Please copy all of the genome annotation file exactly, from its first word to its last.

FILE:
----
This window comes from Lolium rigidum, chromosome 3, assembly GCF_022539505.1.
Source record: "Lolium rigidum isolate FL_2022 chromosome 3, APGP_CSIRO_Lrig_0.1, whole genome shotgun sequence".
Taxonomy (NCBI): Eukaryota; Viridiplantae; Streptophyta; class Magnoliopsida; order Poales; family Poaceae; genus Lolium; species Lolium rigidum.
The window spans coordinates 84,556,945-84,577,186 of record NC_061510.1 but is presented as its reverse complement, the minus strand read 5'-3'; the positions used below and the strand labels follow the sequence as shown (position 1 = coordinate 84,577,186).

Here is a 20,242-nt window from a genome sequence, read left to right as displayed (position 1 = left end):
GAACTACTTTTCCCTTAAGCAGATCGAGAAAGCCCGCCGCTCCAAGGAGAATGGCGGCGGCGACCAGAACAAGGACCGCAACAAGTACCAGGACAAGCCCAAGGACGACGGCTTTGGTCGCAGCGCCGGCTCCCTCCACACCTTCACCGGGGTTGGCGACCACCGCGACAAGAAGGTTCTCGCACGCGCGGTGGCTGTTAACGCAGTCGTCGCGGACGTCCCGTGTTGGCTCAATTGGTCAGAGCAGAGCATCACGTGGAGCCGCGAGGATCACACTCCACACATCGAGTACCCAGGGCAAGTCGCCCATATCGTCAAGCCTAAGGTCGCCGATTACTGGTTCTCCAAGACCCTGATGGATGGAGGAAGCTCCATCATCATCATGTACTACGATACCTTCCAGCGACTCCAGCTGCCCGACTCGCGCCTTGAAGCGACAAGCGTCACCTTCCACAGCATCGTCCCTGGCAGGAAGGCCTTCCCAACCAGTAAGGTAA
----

This window comes from Lolium rigidum, chromosome 3, assembly GCF_022539505.1.
Source record: "Lolium rigidum isolate FL_2022 chromosome 3, APGP_CSIRO_Lrig_0.1, whole genome shotgun sequence".
Taxonomy (NCBI): Eukaryota; Viridiplantae; Streptophyta; class Magnoliopsida; order Poales; family Poaceae; genus Lolium; species Lolium rigidum.
The window spans coordinates 84,556,945-84,577,186 of record NC_061510.1 but is presented as its reverse complement, the minus strand read 5'-3'; the positions used below and the strand labels follow the sequence as shown (position 1 = coordinate 84,577,186).

Here is a 20,242-nt window from a genome sequence, read left to right as displayed (position 1 = left end):
GAACTACTTTTCCCTTAAGCAGATCGAGAAAGCCCGCCGCTCCAAGGAGAATGGCGGCGGCGACCAGAACAAGGACCGCAACAAGTACCAGGACAAGCCCAAGGACGACGGCTTTGGTCGCAGCGCCGGCTCCCTCCACACCTTCACCGGGGTTGGCGACCACCGCGACAAGAAGGTTCTCGCACGCGCGGTGGCTGTTAACGCAGTCGTCGCGGACGTCCCGTGTTGGCTCAATTGGTCAGAGCAGAGCATCACGTGGAGCCGCGAGGATCACACTCCACACATCGAGTACCCAGGGCAAGTCGCCCATATCGTCAAGCCTAAGGTCGCCGATTACTGGTTCTCCAAGACCCTGATGGATGGAGGAAGCTCCATCATCATCATGTACTACGATACCTTCCAGCGACTCCAGCTGCCCGACTCGCGCCTTGAAGCGACAAGCGTCACCTTCCACAGCATCGTCCCTGGCAGGAAGGCCTTCCCAACCAGTAAGGTAA